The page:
LITTER, odour, anti-social behaviour and “ugly” golden arches are some of the grievances aired by Secret Harbour residents protesting against a McDonald’s outlet that has been approved for the area.
Residents said about eight to 10 units on Oneida Road looked out at vacant land, but would soon have views of car parks and a fast food outlet.
There are concerns young and/or drunk people will congregate in the vicinity because the outlet will be open 24 hours a day. They are also concerned with increased traffic and a possible reduction in house values.
Catherine Comley said residents wanted the restaurant moved across the road or closer to a nearby service station.
She said residents did not get enough notice that a |McDonald’s was planned.
Ms Comley met McDonald’s representatives this week and did a letter drop.
Residents have also lobbied politicians and are planning a petition.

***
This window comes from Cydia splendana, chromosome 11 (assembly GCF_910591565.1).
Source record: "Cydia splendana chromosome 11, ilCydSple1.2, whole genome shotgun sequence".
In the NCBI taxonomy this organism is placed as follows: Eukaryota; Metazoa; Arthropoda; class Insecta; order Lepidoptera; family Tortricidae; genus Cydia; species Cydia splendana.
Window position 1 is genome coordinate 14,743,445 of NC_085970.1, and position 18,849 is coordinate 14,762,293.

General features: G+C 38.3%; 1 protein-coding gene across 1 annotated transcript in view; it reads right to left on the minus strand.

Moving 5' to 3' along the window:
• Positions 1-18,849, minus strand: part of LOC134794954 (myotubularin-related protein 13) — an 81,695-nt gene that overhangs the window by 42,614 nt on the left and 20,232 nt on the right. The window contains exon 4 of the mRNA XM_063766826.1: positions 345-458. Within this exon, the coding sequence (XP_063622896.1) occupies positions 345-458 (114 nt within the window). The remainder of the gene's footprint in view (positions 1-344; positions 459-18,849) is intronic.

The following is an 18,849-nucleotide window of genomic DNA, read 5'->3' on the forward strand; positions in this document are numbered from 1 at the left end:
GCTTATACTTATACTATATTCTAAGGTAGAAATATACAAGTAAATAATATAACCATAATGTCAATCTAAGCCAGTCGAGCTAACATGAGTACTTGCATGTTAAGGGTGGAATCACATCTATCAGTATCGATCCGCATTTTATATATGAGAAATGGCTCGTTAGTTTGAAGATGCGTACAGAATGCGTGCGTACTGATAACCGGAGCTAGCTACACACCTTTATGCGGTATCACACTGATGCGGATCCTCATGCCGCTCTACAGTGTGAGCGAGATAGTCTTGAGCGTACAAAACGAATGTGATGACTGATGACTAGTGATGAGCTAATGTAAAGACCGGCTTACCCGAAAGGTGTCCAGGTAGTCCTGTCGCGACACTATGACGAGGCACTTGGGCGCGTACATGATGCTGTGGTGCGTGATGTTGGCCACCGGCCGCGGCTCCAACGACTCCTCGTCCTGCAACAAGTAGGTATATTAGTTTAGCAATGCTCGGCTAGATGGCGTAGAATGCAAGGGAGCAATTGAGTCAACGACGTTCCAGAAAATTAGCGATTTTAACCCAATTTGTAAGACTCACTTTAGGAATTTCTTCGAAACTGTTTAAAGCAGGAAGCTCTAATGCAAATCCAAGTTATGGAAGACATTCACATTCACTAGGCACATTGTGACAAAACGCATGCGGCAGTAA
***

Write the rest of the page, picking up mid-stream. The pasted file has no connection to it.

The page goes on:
A Facebook page, Move Maccas Secret Harbour, has more than 200 members.
City of Rockingham Mayor Barry Sammels said a traffic impact assessment submitted in support of the proposal demonstrated the surrounding roads could sustain traffic generated by the proposal.
“The perception of the visual amenity of signage is entirely a matter of personal taste and … the city cannot comment on the differing opinions about the proposed sign,” he said.
“Drunk and disorderly behaviour is a matter for local police, however an acoustic report was provided in support of the proposal, which demonstrated how the development will comply with the Environmental Protection (Noise) Regulations 2007.”
Cr Sammels said the proposed development was endorsed at the April 28 council meeting and it went to the Metro South West JDAP meeting on May 7.
“This proposal was not advertised because it was consistent with the indicative development plan adopted in 2009 for the Secret Harbour Town Centre,” he said.